The Impact of Providing and Receiving Validation
Dr. Anthony T. Alonzo, LMFT, CFLE
Guest Post: The Impact of Providing and Receiving Validation
By Dr. Anthony T. Alonzo, LMFT, CFLE
Validation was never meant to resolve issues or help us directly make decisions. However, in our society, it has become a mechanism which is carefully restricted and thus limits our ability to access genuine human connection with those whom we come into contact on a daily basis.
In my work with couples in therapy, I often ask one partner to validate the other when they share something significant, heartfelt, or important. The initial response all too often includes something quite different from validation. In this article, I invite you to explore with me a different way of delivering and receiving validation in your interactions with others.
In our society, we are essentially taught that expressing validation conveys agreement. Think about it for a minute. When is the last time you provided validation? Most likely, it was when you felt comfortable conveying agreement, permission, or acknowledgement that you shared a similar view, outlook, thought, or emotion. Another way to look at the societal view of validation is to consider the recent moments where you withheld providing validation. We typically do this when we do not want others to interpret our validation as admitting that they are right, or that we are not in agreement with their perspective.
Let me provide a different definition for validation: What if you could consider that validation simply means we acknowledge that another individuals reality is real for them? This means that the way someone else thinks, feels, believes, or experiences their life is valid for them. How would this change the way you use validation in your interactions with others?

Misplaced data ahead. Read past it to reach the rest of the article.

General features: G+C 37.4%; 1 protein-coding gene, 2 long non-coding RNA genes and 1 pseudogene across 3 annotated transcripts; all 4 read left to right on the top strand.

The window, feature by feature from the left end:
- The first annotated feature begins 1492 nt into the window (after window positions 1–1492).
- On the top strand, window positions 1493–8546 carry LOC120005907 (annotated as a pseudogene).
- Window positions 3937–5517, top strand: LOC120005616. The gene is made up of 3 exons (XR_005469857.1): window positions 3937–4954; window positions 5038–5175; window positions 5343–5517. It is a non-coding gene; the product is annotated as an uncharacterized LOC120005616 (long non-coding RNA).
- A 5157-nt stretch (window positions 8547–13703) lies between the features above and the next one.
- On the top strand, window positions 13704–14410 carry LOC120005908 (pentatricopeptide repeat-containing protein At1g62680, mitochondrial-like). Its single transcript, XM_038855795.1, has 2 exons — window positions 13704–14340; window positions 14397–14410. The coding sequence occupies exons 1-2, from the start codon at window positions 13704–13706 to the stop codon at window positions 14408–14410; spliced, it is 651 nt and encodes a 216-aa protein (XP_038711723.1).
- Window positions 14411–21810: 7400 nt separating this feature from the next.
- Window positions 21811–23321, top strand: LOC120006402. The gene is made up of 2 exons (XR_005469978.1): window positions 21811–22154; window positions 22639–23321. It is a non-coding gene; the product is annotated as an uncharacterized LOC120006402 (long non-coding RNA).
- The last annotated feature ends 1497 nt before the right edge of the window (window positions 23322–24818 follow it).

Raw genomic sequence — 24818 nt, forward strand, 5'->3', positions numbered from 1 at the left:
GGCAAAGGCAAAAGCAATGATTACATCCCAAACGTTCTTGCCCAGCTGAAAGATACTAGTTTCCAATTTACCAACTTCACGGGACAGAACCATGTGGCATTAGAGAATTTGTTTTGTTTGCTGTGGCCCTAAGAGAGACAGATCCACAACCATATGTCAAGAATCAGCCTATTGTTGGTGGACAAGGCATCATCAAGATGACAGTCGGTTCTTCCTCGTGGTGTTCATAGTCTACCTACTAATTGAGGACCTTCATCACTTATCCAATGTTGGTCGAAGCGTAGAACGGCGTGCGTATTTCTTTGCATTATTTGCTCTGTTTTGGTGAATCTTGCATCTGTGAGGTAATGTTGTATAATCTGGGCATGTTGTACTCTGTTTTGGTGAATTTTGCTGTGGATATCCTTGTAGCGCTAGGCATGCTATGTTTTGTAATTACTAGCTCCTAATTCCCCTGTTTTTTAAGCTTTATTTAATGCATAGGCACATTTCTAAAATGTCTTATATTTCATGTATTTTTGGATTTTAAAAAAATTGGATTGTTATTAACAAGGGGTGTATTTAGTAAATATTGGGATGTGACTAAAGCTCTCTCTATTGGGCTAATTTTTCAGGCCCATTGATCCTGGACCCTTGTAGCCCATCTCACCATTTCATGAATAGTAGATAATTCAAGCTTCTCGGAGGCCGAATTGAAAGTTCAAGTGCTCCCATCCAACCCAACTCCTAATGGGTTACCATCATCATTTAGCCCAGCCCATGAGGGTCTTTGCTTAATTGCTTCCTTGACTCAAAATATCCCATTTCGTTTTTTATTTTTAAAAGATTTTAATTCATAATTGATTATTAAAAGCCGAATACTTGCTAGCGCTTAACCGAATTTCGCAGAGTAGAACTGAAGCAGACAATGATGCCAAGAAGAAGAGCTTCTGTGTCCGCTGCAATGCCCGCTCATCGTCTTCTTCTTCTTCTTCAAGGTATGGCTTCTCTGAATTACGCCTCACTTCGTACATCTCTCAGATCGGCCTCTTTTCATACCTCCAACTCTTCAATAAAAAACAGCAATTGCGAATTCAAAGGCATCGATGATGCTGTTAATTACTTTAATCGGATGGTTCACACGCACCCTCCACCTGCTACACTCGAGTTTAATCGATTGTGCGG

While it does feel reassuring to have people agree with you, I propose that it is entirely fulfilling and rewarding to receive validation from others when they simply acknowledge and recognize that your reality is real for you. Validation is a reassurance of your personhood, and reinforces your own existence. We are all unique, and at the same time, experience very similar conditions, situations, and perspectives which help us to relate to one another. The ability to provide and receive validation enables us to establish the foundation of interactions which lead to more effective communication, finding solutions, and defining our collaboration with others.
The next time you are in a conversation with someone, give validation a try by simply acknowledging that their thought, emotion, perspective, or experience is real for them. Don’t worry about them taking it as agreement or permission. It can be even more powerful if they know you see things differently, but that you are willing to validate them anyway.
When I work with couples who learn this approach to validating, I typically challenge them to validate each other until their partner says that they have had enough validation for the day. We typically laugh, but I have never had a client say that they couldn’t tolerate any more validation from their partner.
Dr. Anthony T. Alonzo is a Licensed Marriage and Family Therapist in Salt Lake City and a friend of The EFT Clinic. More information about Dr. Alonzo can be found on Psychology Today.